I don’t think he really enjoys all the attention. Sometimes he’s almost uncomfortable with it. He’d just as soon go out and play, hang out with his friends and teammates and not have the spotlight on himself.
Waterloo coach Mark Vogel
He hit home runs while at Gibault that cleared the houses beyond the left-field fence at SPPS Field in Waterloo and made their way onto the street on the other side.
As he approaches the end of his high school career, McFarland has piled up 25 home runs and 125 RBIs. He spent his first three years at Gibault High before transferring to Waterloo for his senior year.
“I don’t think he really enjoys all the attention,” said Waterloo coach Mark Vogel, who has found himself the target of countless media interviews this spring that typically found their way to McFarland. “Sometimes he’s almost uncomfortable with it. He’d just as soon go out and play, hang out with his friends and teammates and not have the spotlight on himself.
“He’s pretty unassuming that way.”
Vogel and assistant coach Lon Fulte are as old-school as they come. Yet McFarland’s ability to fit into the Bulldogs’ team-first environment helped him assimilate into the group that much quicker.
“I think it’s extremely rare because it goes almost against human nature,” Vogel said. “It’s really easy to slip over to arrogance as opposed to confidence and he’s a special young man when it comes to that.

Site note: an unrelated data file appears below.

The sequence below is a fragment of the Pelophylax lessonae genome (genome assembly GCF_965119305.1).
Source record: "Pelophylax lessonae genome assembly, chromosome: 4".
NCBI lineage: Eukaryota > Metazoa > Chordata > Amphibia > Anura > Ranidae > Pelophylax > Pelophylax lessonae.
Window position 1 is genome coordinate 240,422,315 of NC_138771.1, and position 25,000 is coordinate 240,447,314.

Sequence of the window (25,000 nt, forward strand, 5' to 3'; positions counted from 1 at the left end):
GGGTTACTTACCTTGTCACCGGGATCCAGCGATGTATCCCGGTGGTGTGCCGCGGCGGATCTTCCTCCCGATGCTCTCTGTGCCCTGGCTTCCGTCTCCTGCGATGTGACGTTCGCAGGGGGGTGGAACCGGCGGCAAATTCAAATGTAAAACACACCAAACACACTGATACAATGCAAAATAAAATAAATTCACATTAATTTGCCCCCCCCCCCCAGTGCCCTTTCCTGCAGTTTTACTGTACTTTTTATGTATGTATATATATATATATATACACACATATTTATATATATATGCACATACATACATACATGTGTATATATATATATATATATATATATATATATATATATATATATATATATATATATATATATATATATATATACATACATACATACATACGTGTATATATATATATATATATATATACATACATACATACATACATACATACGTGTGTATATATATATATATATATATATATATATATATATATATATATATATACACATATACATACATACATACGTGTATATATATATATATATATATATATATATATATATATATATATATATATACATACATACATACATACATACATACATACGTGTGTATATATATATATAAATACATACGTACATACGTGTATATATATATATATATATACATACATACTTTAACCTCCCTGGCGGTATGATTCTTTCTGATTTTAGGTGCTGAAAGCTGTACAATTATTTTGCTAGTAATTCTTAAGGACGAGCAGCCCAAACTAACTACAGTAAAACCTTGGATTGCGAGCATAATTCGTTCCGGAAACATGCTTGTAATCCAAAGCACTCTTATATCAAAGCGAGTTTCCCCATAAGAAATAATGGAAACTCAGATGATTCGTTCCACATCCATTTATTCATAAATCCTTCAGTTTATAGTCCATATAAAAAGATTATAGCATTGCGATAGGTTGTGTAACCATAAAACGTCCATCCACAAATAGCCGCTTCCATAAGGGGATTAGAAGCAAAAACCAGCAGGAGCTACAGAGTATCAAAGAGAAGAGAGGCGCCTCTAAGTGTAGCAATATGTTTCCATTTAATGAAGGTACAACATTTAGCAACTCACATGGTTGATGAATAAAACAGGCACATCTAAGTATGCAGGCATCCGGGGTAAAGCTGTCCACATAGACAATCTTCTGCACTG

“His family deserves a lot of the credit for the way. He plays the game hard every day and really has not let all this publicity and all the success he’s had affect him on or off the field.”
Family comes first
Some of McFarland’s favorite times have been spent taking batting practice with his dad pitching and his mom and brother or cousins in the outfield. And of course, the family dog, Django, one of McFarland’s closest friends and biggest fans.
Athletics runs in the family. Along with his grandfather’s baseball exploits, dad Dave McFarland played basketball at McKendree University, uncle Kevin McFarland played baseball at McKendree and another uncle, Brian McFarland was a pitcher at Southern Illinois University Edwardsville.
From his first tee-ball game, McFarland has always been a little bigger and a little stronger than most of those around him. A standout baseball and basketball player throughout his grade school days, McFarland was excited to learn as much as he could about both sports.
It just feels natural. There’s not too much to think about and it’s something I have fun doing every time I go out.
“He hit the heck out of the ball from the word go,” Dave McFarland said. “He’s always been more hard on himself. When he does well, it’s quiet. When he does bad, he wants to work on something and go out and hit more and stuff like that.”
Mother Valerie McFarland said every time her son was given the option about writing an essay in grade school, the subject never wavered.
He wanted to be a major-league baseball player.
“From kindergarten on, that’s all he would ever write about,” she said. “I was looking through some of his papers recently and I found a book report he wrote about getting a phone call and being drafted. He had the whole conversation down and it’s been his dream since kindergarten.
“I have the papers to prove it.”
New home at Waterloo
It wasn’t easy moving from Gibault to Waterloo as a senior, but McFarland said having several friends already wearing the orange and black made it easier.
“I knew Tyler McAlister pretty well coming in, so he showed me the ropes of Waterloo,” McFarland said. “From there I got along with most of the people. They accepted me right away and I’m so appreciative because the kids were so welcoming. I’ve really had a great year and had a fun time for sure.”